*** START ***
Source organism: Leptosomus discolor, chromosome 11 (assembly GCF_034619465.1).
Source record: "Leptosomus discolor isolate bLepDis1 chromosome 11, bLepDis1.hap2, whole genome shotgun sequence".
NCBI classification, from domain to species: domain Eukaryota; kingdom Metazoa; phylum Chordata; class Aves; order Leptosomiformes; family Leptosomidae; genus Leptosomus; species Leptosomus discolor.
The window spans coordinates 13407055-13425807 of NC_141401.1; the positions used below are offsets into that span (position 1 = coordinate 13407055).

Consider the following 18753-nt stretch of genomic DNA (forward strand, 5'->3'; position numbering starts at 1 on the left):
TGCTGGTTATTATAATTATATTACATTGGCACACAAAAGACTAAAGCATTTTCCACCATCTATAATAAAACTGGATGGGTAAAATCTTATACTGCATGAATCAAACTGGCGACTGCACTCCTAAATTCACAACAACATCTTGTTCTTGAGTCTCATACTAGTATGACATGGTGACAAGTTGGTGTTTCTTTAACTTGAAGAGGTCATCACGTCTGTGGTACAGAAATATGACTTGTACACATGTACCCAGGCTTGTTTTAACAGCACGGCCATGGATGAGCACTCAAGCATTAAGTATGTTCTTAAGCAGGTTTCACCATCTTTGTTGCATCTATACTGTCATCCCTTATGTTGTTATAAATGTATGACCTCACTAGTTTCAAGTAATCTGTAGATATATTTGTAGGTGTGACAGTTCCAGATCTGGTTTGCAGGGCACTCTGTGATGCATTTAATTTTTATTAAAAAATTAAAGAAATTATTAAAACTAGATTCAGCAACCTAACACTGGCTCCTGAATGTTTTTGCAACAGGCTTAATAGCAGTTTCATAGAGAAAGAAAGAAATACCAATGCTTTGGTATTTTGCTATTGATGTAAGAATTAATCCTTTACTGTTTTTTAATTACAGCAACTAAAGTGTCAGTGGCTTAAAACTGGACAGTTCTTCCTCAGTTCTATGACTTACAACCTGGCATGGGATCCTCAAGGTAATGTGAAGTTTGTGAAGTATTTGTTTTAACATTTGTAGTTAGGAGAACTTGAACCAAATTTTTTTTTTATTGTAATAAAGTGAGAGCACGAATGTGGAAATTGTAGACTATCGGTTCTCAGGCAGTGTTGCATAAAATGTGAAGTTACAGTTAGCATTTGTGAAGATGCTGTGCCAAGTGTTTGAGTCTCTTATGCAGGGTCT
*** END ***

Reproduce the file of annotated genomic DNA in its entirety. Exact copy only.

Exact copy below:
Source organism: Leptosomus discolor, chromosome 11 (assembly GCF_034619465.1).
Source record: "Leptosomus discolor isolate bLepDis1 chromosome 11, bLepDis1.hap2, whole genome shotgun sequence".
NCBI classification, from domain to species: domain Eukaryota; kingdom Metazoa; phylum Chordata; class Aves; order Leptosomiformes; family Leptosomidae; genus Leptosomus; species Leptosomus discolor.
The window spans coordinates 13407055-13425807 of NC_141401.1; the positions used below are offsets into that span (position 1 = coordinate 13407055).

Consider the following 18753-nt stretch of genomic DNA (forward strand, 5'->3'; position numbering starts at 1 on the left):
TGCTGGTTATTATAATTATATTACATTGGCACACAAAAGACTAAAGCATTTTCCACCATCTATAATAAAACTGGATGGGTAAAATCTTATACTGCATGAATCAAACTGGCGACTGCACTCCTAAATTCACAACAACATCTTGTTCTTGAGTCTCATACTAGTATGACATGGTGACAAGTTGGTGTTTCTTTAACTTGAAGAGGTCATCACGTCTGTGGTACAGAAATATGACTTGTACACATGTACCCAGGCTTGTTTTAACAGCACGGCCATGGATGAGCACTCAAGCATTAAGTATGTTCTTAAGCAGGTTTCACCATCTTTGTTGCATCTATACTGTCATCCCTTATGTTGTTATAAATGTATGACCTCACTAGTTTCAAGTAATCTGTAGATATATTTGTAGGTGTGACAGTTCCAGATCTGGTTTGCAGGGCACTCTGTGATGCATTTAATTTTTATTAAAAAATTAAAGAAATTATTAAAACTAGATTCAGCAACCTAACACTGGCTCCTGAATGTTTTTGCAACAGGCTTAATAGCAGTTTCATAGAGAAAGAAAGAAATACCAATGCTTTGGTATTTTGCTATTGATGTAAGAATTAATCCTTTACTGTTTTTTAATTACAGCAACTAAAGTGTCAGTGGCTTAAAACTGGACAGTTCTTCCTCAGTTCTATGACTTACAACCTGGCATGGGATCCTCAAGGTAATGTGAAGTTTGTGAAGTATTTGTTTTAACATTTGTAGTTAGGAGAACTTGAACCAAATTTTTTTTTTATTGTAATAAAGTGAGAGCACGAATGTGGAAATTGTAGACTATCGGTTCTCAGGCAGTGTTGCATAAAATGTGAAGTTACAGTTAGCATTTGTGAAGATGCTGTGCCAAGTGTTTGAGTCTCTTATGCAGGGTCT